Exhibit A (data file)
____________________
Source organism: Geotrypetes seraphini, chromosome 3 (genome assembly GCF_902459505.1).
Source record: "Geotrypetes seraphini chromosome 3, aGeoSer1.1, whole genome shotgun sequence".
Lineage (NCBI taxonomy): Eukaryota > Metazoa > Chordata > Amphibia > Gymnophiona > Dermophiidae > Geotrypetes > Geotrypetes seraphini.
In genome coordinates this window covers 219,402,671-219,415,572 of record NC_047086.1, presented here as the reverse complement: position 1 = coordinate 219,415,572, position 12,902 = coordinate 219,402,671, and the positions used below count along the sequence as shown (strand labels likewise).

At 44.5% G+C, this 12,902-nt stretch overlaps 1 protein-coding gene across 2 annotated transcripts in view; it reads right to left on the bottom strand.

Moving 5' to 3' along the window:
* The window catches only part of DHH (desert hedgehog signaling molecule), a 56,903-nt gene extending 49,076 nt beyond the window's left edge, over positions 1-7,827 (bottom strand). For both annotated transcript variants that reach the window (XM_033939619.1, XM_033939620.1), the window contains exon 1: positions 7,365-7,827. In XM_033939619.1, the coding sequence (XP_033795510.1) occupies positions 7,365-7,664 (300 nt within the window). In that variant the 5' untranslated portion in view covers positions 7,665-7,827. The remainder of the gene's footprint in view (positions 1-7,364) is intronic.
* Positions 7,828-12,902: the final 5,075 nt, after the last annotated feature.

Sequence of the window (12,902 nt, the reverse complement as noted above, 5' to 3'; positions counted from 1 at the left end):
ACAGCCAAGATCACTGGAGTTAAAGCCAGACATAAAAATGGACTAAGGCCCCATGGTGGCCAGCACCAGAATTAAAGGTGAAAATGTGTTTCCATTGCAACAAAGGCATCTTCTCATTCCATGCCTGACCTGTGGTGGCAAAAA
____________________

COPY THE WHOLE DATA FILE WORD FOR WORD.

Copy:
Source organism: Geotrypetes seraphini, chromosome 3 (genome assembly GCF_902459505.1).
Source record: "Geotrypetes seraphini chromosome 3, aGeoSer1.1, whole genome shotgun sequence".
Lineage (NCBI taxonomy): Eukaryota > Metazoa > Chordata > Amphibia > Gymnophiona > Dermophiidae > Geotrypetes > Geotrypetes seraphini.
In genome coordinates this window covers 219,402,671-219,415,572 of record NC_047086.1, presented here as the reverse complement: position 1 = coordinate 219,415,572, position 12,902 = coordinate 219,402,671, and the positions used below count along the sequence as shown (strand labels likewise).

At 44.5% G+C, this 12,902-nt stretch overlaps 1 protein-coding gene across 2 annotated transcripts in view; it reads right to left on the bottom strand.

Moving 5' to 3' along the window:
* The window catches only part of DHH (desert hedgehog signaling molecule), a 56,903-nt gene extending 49,076 nt beyond the window's left edge, over positions 1-7,827 (bottom strand). For both annotated transcript variants that reach the window (XM_033939619.1, XM_033939620.1), the window contains exon 1: positions 7,365-7,827. In XM_033939619.1, the coding sequence (XP_033795510.1) occupies positions 7,365-7,664 (300 nt within the window). In that variant the 5' untranslated portion in view covers positions 7,665-7,827. The remainder of the gene's footprint in view (positions 1-7,364) is intronic.
* Positions 7,828-12,902: the final 5,075 nt, after the last annotated feature.

Sequence of the window (12,902 nt, the reverse complement as noted above, 5' to 3'; positions counted from 1 at the left end):
ACAGCCAAGATCACTGGAGTTAAAGCCAGACATAAAAATGGACTAAGGCCCCATGGTGGCCAGCACCAGAATTAAAGGTGAAAATGTGTTTCCATTGCAACAAAGGCATCTTCTCATTCCATGCCTGACCTGTGGTGGCAAAAA